Texas AG: Politics Driving Obama's Beef With State's Voter ID Law

Friday, 09 Aug 2013 01:40 AM

By Paul Scicchitano and John Bachman

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Despite a Supreme Court ruling this summer freeing Texas and eight other states from seeking federal approval for changes to voting rules, Texas' top attorney tells Newsmax TV the White House continues to push the issue for its own political agenda.

"[U.S. Attorney General Eric] Holder is coming into Texas trying to force Texas under ongoing federal supervision of our election laws. The Obama administration wants to keep Texas under their thumb for our election laws, and I've got to tell you, there's a political reason behind this," said Republican Greg Abbott, the Lone Star State's attorney general, in an exclusive interview on Thursday.

"They know that Texas is trying to impose a voter ID law requiring people to show [photo ID] when they go vote. The Obama administration must be concerned that we're going to shut down the illegal voting in the state of Texas, and they somehow are against that," Abbott says.

Story continues below video.



Abbott has announced his candidacy to succeed popular Texas Republican Gov. Rick Perry in 2014. Perry said last month he won't seek a fourth full term.

Abbott acknowledged he has sued the White House 28 times since taking office. "The reason ... is because the Obama administration seems insistent on trampling the United States Constitution," he said. "Someone needs to hold them accountable — and I am up to that task."

He said Texas has prevailed in every case that has landed before the U.S. Supreme Court, and he anticipates the same result for the state's voter photo ID law.

Gubernatorial Run

Abbott announced his gubernatorial run on July 14, the 29th anniversary of a tree falling on him — an accident that left him partially paralyzed and wheelchair-bound.

"That day is significant because as you mention, it's the anniversary of the accident that put me in a wheelchair. And part of my campaign is based upon the theme of overcoming challenges," Abbott said.

"I've been able to overcome a life-transforming challenge that broke my back. And [I've gone on] to become a [Texas] Supreme Court justice, and now attorney general, and now candidate for governor for the state of Texas."

Texas also faces tough challenges ahead. "It could be economic challenges. It could be family challenges. It could be physical challenges. Whatever the case may be, I symbolize what all Texans can and do and live every single day — and that is face challenges and overcome them, and we will continue to do that as a state, as a people. And I will be representative of Texas accomplishing just that."

With Perry having served as governor for more than 10 years, Abbott said his leadership style would be very different from that of the 2012 presidential candidate.

"I've been able to overcome a challenging disability. It brings the perspective of going to work every day and fighting for all Texans," he said. "Another is that I am married to a Latina, which shows that connection with the Hispanic community. If I'm elected, my wife will be the first Latina in the governor's mansion in the state of Texas' history. And so it shows our ability to reach out to the broader community and be so inclusive in this state."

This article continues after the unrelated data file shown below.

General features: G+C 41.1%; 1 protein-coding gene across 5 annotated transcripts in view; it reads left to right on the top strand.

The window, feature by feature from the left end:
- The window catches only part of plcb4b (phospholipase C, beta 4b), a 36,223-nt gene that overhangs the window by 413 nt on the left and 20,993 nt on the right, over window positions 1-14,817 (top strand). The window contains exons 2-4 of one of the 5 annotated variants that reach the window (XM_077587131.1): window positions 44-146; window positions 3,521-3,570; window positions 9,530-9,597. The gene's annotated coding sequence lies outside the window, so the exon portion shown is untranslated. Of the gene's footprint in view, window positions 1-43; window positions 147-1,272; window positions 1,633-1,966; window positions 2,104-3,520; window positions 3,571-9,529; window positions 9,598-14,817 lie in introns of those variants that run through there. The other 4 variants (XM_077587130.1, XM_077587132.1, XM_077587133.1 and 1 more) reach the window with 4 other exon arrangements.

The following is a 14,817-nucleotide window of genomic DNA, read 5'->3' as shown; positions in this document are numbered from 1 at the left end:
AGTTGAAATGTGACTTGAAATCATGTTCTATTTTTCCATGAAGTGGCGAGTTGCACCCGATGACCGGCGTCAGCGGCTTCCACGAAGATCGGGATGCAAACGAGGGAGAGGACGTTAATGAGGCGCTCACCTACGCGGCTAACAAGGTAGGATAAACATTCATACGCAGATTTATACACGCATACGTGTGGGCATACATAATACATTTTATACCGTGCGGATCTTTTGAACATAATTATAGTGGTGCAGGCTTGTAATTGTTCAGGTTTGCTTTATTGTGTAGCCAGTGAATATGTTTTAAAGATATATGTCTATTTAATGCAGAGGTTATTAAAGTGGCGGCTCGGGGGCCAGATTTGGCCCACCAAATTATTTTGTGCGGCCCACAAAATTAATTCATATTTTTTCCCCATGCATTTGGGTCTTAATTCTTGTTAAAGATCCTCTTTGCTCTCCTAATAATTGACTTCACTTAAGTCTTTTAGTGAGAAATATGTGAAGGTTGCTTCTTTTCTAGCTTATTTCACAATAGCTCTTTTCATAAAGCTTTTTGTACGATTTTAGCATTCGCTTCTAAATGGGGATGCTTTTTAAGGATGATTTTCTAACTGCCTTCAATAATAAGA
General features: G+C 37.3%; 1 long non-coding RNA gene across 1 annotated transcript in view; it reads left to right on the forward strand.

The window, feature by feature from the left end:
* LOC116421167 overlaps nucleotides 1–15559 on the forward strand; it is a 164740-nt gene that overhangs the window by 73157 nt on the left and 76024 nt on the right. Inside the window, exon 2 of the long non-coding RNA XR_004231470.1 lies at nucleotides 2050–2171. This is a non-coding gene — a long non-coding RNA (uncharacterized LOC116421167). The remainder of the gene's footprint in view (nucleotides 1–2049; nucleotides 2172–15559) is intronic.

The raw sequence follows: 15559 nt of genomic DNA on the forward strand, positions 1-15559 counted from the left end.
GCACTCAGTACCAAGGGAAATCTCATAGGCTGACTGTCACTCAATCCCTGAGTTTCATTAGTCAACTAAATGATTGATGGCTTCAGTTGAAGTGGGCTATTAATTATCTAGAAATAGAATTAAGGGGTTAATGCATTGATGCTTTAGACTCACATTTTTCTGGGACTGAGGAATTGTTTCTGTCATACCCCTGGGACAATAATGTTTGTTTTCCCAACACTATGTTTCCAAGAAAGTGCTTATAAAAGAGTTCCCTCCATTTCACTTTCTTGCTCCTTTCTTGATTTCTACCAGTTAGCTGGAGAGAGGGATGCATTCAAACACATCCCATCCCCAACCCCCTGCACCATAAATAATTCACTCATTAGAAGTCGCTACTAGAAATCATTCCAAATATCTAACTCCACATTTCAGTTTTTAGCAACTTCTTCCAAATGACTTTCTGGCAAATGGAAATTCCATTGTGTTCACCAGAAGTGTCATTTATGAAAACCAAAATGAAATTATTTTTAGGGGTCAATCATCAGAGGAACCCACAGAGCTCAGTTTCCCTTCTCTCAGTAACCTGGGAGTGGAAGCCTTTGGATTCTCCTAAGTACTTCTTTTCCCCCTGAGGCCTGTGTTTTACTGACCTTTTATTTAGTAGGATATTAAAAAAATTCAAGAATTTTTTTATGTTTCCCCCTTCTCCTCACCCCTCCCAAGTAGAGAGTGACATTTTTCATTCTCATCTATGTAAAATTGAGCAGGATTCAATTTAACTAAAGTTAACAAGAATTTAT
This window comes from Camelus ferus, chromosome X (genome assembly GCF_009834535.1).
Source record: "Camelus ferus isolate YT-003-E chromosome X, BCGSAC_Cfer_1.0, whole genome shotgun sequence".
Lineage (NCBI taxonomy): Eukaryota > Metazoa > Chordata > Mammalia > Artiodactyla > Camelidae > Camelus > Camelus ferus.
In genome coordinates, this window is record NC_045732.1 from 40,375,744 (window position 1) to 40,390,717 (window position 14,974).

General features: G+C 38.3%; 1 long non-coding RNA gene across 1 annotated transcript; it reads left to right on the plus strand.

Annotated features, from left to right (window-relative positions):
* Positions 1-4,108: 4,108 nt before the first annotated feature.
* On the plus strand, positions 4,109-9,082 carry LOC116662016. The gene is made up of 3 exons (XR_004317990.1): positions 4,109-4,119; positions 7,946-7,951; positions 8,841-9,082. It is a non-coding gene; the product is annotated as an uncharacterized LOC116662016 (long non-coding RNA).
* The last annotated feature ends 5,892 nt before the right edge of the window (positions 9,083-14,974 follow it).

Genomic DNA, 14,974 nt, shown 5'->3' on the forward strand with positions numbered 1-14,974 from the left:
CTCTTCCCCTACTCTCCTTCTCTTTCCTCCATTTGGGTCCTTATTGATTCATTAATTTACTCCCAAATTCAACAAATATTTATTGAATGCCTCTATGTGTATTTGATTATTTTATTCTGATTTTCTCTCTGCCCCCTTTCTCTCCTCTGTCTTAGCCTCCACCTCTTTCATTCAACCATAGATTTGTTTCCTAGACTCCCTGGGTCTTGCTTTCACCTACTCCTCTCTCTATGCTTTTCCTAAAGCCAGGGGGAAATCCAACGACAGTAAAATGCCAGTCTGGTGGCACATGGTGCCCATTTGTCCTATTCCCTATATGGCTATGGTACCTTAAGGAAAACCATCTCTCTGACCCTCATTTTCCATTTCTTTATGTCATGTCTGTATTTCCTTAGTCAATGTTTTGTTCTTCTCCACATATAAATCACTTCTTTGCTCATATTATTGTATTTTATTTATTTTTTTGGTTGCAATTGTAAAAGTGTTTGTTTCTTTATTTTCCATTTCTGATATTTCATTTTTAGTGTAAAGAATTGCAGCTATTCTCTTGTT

Abbott dismissed predictions that the Republican state might one day turn blue with the influx of Hispanic voters.

"A lot of those theories about Texas turning blue are based upon the hypothesis that the growing Hispanic population in the state is going to lean Democrat and that's a false premise. And the reason why we see that is because Texas has a long history of being tied together with the Hispanic community."

He said Republicans have already endorsed a number of Hispanic candidates. "The Republicans in Texas have begun electing a lot of Hispanics, and the Democrats view that as very threatening to them and so they're using whatever legal tools they possibly can to try to divide the Republican Party and the Hispanic community in the state of Texas, but I don't think that their political strategy is going to work.

Border Challenges

In the absence of a national immigration reform plan, Abbott said Texas has had to deal with the effects of illegal immigration daily.

"Texas is involved with the immigration issue in ways that so many other states are not because we are right on the border and, obviously, we have in this country a completely broken immigration system. The United States Congress must get the job done about correcting our immigration system," he said.

"When you talk about what challenges do we see because we are on the border, we see the constant influx of people coming in across the border. And I need to underscore something for you, and that is it's not just migrant farm workers from Mexico.

"We've got people coming in from countries around the entire world. We have people coming in from terrorist-based nations into the United States through the Texas-Mexico border," according to Abbott. "It is essential that we be able to seal this border to secure our fellow Americans. But at the same time, we're seeing in the state of Texas dramatically escalated cartel activity and cartel-related crime and corruption, and we need to stamp all of that out by doing a better job of securing our border."



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